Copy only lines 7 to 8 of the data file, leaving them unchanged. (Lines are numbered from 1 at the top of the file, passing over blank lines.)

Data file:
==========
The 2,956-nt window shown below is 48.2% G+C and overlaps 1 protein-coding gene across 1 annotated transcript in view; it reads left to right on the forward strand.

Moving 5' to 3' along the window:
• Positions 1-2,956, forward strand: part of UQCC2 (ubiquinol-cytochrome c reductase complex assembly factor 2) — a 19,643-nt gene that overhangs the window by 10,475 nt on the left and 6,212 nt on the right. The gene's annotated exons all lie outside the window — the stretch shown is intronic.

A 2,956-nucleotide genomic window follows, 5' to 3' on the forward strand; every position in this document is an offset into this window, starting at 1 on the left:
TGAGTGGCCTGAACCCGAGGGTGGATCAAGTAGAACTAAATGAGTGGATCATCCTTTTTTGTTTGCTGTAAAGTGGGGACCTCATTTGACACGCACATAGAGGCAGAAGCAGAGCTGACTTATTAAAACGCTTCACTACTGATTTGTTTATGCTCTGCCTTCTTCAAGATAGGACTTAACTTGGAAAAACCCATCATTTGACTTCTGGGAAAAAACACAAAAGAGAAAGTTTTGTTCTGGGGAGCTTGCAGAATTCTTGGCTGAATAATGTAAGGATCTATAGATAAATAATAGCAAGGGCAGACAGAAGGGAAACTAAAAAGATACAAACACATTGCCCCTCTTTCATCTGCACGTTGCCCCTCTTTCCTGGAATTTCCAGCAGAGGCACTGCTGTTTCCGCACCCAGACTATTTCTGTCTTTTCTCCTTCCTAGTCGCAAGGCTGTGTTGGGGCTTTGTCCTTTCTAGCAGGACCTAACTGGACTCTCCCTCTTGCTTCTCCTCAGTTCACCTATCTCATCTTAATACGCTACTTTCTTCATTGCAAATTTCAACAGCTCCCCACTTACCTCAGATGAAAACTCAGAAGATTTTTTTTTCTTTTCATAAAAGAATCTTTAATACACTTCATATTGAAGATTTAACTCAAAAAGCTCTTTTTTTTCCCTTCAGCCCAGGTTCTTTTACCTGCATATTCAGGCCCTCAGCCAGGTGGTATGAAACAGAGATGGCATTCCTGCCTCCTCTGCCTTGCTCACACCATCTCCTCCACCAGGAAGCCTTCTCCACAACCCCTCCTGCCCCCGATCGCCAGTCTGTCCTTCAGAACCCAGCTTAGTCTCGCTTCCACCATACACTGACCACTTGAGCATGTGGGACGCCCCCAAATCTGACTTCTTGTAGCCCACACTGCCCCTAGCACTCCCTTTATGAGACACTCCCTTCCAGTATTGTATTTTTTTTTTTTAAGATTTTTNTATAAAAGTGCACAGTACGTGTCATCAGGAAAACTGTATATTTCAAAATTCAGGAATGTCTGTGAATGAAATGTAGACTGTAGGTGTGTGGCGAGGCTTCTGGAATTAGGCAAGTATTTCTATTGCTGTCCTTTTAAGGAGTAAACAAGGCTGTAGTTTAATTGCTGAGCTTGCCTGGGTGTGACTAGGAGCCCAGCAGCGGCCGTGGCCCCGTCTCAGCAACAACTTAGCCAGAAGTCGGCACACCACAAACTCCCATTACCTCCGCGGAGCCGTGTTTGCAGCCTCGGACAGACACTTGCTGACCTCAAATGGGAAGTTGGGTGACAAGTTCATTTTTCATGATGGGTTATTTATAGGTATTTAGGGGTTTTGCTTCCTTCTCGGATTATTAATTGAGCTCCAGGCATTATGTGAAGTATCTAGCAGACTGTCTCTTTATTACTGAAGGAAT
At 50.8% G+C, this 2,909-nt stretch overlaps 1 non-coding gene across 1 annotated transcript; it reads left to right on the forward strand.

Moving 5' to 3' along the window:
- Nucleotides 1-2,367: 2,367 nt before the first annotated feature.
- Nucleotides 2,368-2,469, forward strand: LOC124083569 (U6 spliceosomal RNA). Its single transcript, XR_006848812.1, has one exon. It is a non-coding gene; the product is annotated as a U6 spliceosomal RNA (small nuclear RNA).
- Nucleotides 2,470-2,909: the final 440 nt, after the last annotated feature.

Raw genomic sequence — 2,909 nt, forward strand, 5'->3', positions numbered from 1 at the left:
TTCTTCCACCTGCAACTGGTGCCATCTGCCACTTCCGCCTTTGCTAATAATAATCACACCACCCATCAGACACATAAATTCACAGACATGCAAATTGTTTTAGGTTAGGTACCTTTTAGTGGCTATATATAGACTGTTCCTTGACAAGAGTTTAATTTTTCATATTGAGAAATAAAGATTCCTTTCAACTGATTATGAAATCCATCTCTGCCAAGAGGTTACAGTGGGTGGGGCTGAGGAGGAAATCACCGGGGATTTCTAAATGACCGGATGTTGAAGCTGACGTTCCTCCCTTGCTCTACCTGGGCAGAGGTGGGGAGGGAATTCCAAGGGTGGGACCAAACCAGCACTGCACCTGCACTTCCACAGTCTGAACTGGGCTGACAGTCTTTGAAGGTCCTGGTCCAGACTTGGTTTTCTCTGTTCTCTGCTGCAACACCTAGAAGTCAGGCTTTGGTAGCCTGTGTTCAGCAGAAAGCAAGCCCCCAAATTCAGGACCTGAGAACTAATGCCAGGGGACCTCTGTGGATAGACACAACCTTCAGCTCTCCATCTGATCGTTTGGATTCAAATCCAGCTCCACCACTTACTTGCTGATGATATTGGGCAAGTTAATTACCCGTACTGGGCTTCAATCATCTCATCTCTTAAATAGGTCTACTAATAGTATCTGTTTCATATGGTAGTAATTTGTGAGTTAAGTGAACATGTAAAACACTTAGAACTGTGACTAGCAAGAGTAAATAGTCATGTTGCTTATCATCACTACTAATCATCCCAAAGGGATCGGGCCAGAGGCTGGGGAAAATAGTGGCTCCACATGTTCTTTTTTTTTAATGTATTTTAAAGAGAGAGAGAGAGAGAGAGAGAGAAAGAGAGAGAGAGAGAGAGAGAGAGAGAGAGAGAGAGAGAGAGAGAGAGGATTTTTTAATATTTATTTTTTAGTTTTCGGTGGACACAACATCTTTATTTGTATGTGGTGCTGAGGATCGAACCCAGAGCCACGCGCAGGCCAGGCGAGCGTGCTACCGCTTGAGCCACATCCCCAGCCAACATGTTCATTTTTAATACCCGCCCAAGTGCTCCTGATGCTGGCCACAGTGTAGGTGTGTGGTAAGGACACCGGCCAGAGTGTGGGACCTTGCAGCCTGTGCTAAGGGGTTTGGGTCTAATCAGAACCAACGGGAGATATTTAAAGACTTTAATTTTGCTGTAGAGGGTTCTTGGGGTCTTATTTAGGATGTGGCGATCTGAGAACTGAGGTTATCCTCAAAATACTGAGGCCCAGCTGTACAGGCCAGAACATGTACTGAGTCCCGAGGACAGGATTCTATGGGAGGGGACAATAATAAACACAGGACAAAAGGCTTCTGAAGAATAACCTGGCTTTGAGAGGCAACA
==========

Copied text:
Moving 5' to 3' along the window:
- Nucleotides 1-2,367: 2,367 nt before the first annotated feature.